Alloy Design Criteria for Solid Metal Dealloying of Thin Films
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Liquid metal dealloying is a promising route for making metal nanocomposites with a wide range of microstructure morphologies. However, it is not well suited for synthesizing nanocomposites in thin-film form. We propose a new route to fabricating fully dense nanocomposite thin films by dealloying a binary parent alloy in a unary solid metal solvent. We fabricated and tested three thin-film diffusion couples to understand the alloy design criteria for synthesizing dealloyed thin films free of cracks and voids. We find that the best-quality dealloyed thin films may be obtained from alloys that do not undergo large volume changes upon dealloying and that exhibit minimal net vacancy flux during interdiffusion.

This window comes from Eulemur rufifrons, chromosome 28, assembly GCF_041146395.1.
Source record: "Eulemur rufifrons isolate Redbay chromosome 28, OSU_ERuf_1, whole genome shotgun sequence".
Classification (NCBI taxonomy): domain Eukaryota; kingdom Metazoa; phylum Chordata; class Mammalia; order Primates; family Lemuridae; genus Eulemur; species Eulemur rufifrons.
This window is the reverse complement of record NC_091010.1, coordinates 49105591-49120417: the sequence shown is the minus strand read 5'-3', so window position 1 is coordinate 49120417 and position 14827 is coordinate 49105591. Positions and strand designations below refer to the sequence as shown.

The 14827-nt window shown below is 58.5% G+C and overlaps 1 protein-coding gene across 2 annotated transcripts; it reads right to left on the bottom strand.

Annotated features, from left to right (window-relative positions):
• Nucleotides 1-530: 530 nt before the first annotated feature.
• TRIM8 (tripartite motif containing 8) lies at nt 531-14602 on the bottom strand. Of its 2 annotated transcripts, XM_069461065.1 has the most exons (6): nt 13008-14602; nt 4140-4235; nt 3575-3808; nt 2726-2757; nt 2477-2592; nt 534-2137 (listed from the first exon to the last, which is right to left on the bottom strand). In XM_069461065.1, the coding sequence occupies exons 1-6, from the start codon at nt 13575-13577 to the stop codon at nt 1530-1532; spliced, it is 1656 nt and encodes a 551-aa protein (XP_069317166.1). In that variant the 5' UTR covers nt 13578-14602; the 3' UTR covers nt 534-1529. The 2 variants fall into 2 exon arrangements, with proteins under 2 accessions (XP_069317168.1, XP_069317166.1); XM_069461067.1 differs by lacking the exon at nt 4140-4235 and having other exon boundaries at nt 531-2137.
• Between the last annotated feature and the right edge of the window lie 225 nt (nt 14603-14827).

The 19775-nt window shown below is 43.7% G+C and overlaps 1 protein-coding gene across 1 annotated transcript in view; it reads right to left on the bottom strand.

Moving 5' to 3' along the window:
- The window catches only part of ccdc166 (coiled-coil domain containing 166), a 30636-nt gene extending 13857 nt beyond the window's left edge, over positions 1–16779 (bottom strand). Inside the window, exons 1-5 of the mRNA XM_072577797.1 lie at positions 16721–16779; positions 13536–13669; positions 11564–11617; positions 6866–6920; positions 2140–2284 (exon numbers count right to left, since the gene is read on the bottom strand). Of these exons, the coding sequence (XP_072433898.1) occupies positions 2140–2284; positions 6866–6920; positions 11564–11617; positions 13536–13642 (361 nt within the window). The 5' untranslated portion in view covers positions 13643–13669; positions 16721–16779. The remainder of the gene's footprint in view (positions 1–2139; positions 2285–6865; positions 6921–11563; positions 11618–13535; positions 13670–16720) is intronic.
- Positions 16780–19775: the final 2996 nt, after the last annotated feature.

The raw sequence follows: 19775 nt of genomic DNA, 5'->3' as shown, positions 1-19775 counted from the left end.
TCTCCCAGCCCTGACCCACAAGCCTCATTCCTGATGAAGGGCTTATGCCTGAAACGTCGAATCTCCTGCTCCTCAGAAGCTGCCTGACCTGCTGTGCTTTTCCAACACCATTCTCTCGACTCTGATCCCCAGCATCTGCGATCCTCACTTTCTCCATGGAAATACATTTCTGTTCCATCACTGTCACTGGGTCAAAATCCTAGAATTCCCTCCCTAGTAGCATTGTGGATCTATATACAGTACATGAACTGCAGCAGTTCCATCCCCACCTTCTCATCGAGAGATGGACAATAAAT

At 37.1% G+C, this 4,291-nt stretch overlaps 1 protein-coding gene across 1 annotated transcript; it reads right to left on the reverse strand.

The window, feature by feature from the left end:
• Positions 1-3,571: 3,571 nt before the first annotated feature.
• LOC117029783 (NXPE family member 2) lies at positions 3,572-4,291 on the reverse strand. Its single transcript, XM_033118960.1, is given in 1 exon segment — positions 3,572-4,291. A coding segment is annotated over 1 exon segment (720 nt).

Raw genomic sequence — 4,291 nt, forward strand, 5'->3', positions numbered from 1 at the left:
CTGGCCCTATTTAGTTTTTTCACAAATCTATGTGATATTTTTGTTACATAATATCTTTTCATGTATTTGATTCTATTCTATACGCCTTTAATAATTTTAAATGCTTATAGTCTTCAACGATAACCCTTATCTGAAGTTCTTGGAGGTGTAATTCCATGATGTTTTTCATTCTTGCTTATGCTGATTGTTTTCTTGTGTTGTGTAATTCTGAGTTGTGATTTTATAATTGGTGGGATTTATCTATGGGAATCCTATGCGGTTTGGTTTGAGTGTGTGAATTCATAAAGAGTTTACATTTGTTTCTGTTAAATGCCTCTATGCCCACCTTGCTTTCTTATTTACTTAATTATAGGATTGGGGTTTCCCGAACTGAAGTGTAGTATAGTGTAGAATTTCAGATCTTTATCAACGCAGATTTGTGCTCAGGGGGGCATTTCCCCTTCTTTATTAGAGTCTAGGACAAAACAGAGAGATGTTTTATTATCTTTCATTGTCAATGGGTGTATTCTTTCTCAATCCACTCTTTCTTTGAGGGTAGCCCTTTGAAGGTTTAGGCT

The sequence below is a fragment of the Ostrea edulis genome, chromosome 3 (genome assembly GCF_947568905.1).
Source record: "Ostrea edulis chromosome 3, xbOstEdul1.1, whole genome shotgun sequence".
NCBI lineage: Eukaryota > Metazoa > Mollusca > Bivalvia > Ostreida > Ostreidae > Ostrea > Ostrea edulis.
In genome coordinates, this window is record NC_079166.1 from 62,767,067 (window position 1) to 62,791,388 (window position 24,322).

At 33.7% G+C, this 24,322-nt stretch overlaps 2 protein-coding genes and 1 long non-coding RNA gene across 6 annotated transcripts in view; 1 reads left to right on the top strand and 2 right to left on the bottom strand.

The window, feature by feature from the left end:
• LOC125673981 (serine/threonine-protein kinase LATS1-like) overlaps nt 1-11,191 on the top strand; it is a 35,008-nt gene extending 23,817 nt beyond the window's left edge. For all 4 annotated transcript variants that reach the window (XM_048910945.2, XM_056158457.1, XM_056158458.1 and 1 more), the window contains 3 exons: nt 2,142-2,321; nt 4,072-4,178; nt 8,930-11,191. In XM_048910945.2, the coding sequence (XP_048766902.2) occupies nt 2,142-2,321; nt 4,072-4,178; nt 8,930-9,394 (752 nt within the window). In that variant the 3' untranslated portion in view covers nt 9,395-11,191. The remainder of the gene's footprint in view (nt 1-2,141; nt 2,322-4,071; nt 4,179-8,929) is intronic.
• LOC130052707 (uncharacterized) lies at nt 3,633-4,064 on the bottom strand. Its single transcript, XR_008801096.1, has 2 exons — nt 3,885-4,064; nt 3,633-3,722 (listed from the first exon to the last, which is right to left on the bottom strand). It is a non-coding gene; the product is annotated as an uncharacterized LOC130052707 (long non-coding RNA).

This work was supported by the NSF DMREF program under Grant #1623051. We thank J. K. Baldwin for preparation and deposition of the thin-film samples used in this study and A. Misra for helpful discussions. This work was performed, in part, at the Center for Integrated Nanotechnologies, an Office of Science User Facility operated for the US Department of Energy (DOE) Office of Science. Use of the TAMU Materials Characterization Facility is acknowledged.
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